feeding children
corn or hope or milk,
a mother opening her garment

so a baby can suck his fill,
his head between the warmth of her body
and the skin of the deerskin dress."

Saiser relates this to her present day, caring for her mother in a hospital room, calling to the relentless work of women, as echoed in the artwork.

Susan Utley writes emotively of the intersection of art and life as well in "You Drew a Picture of Us," tracing a relationship via a picture, a poem, painted portraits, a story, and a photograph, from "two young lovers" who "critique the lines and call it art;" ending forlornly:

"you burned my writing in the trash
i pulled your artwork from the wall
new strangers point up to the sky
as they watch your paintings fall"

Laura Madeline Wiseman remembers an anonymous still-life, perhaps from her childhood home or a museum visit in her past. Wherever she may have seen it, the sentiment stayed as she describes in narrative detail her realization that what she remembers differs from what is:

"Across the seat rests a white apron trimmed in lace.
One tie loops around the chair leg, no longer bound

around her hips. The apron holds a pail of sun-
warmed peaches. One peach has fallen out.

A moment ago she removed the apron and fled
the fruit from this lonely room. Why do I want her

not to return, but to continue to wherever she's going
into the world, in the window, that none of us can see?"

We see both art and poetry through our perspectives, which are vast and ever changing. Indeed, such a feeling of bursting forth as Wiseman writes, is embodied in this entire collection. Though Nebraska may tether these writers, nothing much more binds them than their dedicated ability to contemplate their diverse environs. For the small group examined, there are so many stellar pieces such as AJ Pearson-VanderBroek's "It's Just a Phase" grabbing readers by collar with unabashed philosophically questioning prose, and the sweet subtle sensuality of Ciara N. McCormack's "Let's Pretend You're Touching Me," and looking beyond the rain to the graying soul in Megan Gannon's effortless, touching "Weather."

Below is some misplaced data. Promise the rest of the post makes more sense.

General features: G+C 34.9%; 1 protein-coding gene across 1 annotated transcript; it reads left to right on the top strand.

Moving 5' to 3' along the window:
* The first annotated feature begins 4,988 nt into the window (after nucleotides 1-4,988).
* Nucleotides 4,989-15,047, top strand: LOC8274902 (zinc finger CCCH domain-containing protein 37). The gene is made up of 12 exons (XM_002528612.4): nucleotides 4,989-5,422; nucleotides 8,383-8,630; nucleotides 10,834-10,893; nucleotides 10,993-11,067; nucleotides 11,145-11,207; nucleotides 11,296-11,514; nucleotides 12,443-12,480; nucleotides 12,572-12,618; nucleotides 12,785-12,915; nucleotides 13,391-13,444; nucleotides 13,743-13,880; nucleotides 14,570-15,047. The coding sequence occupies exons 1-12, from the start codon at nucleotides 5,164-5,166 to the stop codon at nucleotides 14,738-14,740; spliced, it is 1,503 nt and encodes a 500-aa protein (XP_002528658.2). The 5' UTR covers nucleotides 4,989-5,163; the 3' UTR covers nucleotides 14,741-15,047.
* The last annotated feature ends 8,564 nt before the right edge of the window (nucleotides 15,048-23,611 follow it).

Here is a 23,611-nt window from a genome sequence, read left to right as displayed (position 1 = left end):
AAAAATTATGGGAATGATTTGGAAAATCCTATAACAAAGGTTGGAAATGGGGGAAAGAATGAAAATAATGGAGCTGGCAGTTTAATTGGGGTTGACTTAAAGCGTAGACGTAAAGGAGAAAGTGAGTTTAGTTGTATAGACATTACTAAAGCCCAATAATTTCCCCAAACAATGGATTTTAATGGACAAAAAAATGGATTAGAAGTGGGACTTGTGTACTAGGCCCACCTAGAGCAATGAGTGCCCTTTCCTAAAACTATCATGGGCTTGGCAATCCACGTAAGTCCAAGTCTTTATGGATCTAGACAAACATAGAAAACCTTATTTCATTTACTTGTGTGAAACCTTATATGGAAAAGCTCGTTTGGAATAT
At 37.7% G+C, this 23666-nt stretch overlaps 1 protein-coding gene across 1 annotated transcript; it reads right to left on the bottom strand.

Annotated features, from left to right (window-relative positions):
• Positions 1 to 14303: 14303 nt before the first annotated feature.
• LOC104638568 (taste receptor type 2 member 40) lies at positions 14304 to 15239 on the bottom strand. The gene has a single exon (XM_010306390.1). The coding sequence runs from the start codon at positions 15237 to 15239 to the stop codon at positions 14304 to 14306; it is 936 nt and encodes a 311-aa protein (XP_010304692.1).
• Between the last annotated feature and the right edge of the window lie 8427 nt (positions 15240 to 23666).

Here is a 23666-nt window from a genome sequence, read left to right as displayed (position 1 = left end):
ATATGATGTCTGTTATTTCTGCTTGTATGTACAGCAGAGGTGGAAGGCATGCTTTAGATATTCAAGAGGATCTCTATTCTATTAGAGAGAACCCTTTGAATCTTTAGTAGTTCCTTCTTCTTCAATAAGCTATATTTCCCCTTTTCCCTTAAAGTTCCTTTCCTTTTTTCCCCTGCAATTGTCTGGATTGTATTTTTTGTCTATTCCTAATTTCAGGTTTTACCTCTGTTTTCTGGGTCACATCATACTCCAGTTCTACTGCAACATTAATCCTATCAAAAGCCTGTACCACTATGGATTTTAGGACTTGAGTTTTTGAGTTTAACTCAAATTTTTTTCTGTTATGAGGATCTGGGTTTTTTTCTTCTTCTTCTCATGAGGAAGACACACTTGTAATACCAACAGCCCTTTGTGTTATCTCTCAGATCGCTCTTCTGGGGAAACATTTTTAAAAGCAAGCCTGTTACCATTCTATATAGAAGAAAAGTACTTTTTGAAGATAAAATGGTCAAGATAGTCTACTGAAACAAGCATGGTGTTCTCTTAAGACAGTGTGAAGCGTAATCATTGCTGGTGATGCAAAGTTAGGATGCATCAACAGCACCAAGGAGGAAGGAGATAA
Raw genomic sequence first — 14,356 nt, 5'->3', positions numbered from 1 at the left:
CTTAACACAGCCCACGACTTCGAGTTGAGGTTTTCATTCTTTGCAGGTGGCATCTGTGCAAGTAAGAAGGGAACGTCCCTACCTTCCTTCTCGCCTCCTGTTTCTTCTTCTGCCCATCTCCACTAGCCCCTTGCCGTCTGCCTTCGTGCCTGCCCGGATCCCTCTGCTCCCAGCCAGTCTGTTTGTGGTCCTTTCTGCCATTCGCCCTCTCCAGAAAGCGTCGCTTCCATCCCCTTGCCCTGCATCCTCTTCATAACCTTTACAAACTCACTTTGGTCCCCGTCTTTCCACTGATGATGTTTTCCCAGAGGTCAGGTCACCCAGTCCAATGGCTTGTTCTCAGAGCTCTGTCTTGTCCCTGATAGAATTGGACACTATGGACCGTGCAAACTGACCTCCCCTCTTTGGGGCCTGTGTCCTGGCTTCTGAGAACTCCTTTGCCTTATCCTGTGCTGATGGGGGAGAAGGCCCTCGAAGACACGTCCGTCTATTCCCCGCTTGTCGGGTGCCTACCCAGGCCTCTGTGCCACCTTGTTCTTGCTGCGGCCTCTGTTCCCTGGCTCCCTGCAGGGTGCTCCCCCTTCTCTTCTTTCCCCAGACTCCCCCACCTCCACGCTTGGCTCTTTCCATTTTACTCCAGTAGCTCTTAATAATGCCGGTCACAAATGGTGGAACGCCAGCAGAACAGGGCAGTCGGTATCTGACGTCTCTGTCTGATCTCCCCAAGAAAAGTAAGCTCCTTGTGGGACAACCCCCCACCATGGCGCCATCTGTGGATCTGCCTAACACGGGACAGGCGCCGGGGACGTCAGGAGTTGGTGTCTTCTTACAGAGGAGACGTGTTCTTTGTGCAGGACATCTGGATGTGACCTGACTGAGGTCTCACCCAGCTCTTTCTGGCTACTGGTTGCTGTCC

The main scourge is the dull cover, a grayscale aging theatre sign with text: "Liquor / Worms / Movies." The image itself perhaps interesting, but on the cover of such a rich, intense and alive collection, baffles. Perhaps it's meant to be an irony for the archetypal Nebraska farm, cornfields or flowery feminine essence, which some of the writing employs. In effect, "don't judge a book by its cover," and thankfully, art isn't the point here. "The Untidy Season," necessarily affirms the plethora of fierce, innovative women—notably, here, the writers—outside the big publishing Mecca's—some with the grain, others against—but altogether for us to witness.

You can purchase The Untidy Season: An Anthology of Nebraska Women Poets here.

Sally Deskins is an artist and writer. Deeply inspired by contemporary artist, Wanda Ewing's, work challenging society's definitions of femininity, Deskins' art explores womanhood and motherhood. Her art and writing have been shown/published locally and nationally. She is founding editor of LES FEMMES FOLLES. She has curated and produced many multi-media arts events and published three LES FEMMES FOLLES anthologies of art, poetry and interview excerpts. Her latest writing can also be found in Galatea Resurrects, Prick of the Spindle, Her Kind, Cactus Heart Literary Magazine, Bookslut, Bitch and Gently Read Literature. Her first illustrated book, Intimates & Fools, with poetry by Laura Madeline Wiseman, came out in January 2014. Sally lives in West Virginia with her husband and two children.

Current | Archives    Submit | Masthead    Links | Donate   Contact | Sundress